US Army Training Center - Yearbook (Fort Chaffee, AR)

 - Class of 1956

Page 1 of 96

 

US Army Training Center - Yearbook (Fort Chaffee, AR) online yearbook collection, 1956 Edition, Cover
Cover



Page 6, 1956 Edition, US Army Training Center - Yearbook (Fort Chaffee, AR) online yearbook collectionPage 7, 1956 Edition, US Army Training Center - Yearbook (Fort Chaffee, AR) online yearbook collection
Pages 6 - 7

Page 10, 1956 Edition, US Army Training Center - Yearbook (Fort Chaffee, AR) online yearbook collectionPage 11, 1956 Edition, US Army Training Center - Yearbook (Fort Chaffee, AR) online yearbook collection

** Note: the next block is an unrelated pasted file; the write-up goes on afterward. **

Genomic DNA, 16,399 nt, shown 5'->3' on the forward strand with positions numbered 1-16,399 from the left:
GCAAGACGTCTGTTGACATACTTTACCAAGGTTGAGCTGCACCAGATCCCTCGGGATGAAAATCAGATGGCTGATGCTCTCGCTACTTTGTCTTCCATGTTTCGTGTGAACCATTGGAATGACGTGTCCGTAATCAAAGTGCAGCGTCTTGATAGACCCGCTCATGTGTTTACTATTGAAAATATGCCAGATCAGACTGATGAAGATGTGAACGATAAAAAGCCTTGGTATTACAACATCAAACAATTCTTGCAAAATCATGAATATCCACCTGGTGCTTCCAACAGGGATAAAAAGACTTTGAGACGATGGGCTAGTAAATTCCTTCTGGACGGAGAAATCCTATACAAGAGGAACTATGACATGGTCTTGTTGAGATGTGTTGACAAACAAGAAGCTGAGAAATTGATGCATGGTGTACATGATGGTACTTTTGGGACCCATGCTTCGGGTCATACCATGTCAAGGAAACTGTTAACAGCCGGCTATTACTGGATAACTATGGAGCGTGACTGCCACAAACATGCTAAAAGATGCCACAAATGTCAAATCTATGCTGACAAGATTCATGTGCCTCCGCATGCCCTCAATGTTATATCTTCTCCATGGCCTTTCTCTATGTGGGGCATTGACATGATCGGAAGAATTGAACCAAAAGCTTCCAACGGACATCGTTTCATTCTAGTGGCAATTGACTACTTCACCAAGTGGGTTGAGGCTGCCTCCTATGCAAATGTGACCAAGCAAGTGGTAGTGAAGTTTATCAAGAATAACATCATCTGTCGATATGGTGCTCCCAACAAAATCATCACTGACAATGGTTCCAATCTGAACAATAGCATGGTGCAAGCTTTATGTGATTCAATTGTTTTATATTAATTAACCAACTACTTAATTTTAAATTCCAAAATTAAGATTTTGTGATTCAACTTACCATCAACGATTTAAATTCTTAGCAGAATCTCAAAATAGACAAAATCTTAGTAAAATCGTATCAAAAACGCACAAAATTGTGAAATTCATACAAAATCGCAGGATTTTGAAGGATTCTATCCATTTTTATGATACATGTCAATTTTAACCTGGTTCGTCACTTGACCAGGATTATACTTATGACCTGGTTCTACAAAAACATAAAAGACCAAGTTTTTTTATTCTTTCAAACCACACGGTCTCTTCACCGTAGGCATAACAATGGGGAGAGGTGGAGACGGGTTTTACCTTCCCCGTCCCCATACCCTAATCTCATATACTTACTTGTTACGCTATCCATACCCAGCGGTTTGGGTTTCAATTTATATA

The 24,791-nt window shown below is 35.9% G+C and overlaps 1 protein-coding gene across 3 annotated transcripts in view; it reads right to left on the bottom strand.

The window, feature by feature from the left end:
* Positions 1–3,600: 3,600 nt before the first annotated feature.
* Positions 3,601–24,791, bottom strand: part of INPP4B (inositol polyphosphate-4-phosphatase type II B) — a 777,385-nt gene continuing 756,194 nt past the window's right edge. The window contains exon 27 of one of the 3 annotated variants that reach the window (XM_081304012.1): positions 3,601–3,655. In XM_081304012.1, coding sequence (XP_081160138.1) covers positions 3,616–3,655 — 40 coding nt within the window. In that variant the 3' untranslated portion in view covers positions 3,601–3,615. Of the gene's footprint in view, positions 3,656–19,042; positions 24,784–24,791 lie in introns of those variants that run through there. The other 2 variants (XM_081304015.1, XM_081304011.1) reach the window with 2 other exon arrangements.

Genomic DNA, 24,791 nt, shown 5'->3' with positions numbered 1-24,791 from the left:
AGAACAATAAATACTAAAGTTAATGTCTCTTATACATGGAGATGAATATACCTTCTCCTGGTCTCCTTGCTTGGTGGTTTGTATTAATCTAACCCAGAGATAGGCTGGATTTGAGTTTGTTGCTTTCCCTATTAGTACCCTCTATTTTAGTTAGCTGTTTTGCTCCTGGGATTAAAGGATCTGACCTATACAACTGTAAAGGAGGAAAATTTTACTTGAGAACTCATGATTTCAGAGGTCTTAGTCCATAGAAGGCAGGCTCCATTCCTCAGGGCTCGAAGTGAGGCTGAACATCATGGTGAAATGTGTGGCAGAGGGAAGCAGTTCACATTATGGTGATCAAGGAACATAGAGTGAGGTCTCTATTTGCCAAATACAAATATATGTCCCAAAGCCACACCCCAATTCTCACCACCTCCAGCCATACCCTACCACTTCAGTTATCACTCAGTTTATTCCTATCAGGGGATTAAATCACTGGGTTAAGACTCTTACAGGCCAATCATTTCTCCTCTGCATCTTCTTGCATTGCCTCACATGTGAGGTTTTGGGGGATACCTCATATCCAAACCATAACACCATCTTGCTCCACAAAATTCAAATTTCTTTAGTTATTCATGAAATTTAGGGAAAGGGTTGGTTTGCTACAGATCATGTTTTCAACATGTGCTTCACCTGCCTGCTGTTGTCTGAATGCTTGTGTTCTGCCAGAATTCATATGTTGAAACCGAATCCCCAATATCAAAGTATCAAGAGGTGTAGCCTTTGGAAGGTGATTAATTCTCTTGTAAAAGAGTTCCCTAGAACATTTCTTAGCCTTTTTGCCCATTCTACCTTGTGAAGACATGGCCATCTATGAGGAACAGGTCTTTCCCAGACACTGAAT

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Page 14, 1956 Edition, US Army Training Center - Yearbook (Fort Chaffee, AR) online yearbook collectionPage 15, 1956 Edition, US Army Training Center - Yearbook (Fort Chaffee, AR) online yearbook collection
Pages 14 - 15

Page 8, 1956 Edition, US Army Training Center - Yearbook (Fort Chaffee, AR) online yearbook collectionPage 9, 1956 Edition, US Army Training Center - Yearbook (Fort Chaffee, AR) online yearbook collection
Pages 8 - 9
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Pages 16 - 17

Text from Pages 1 - 96 of the 1956 volume: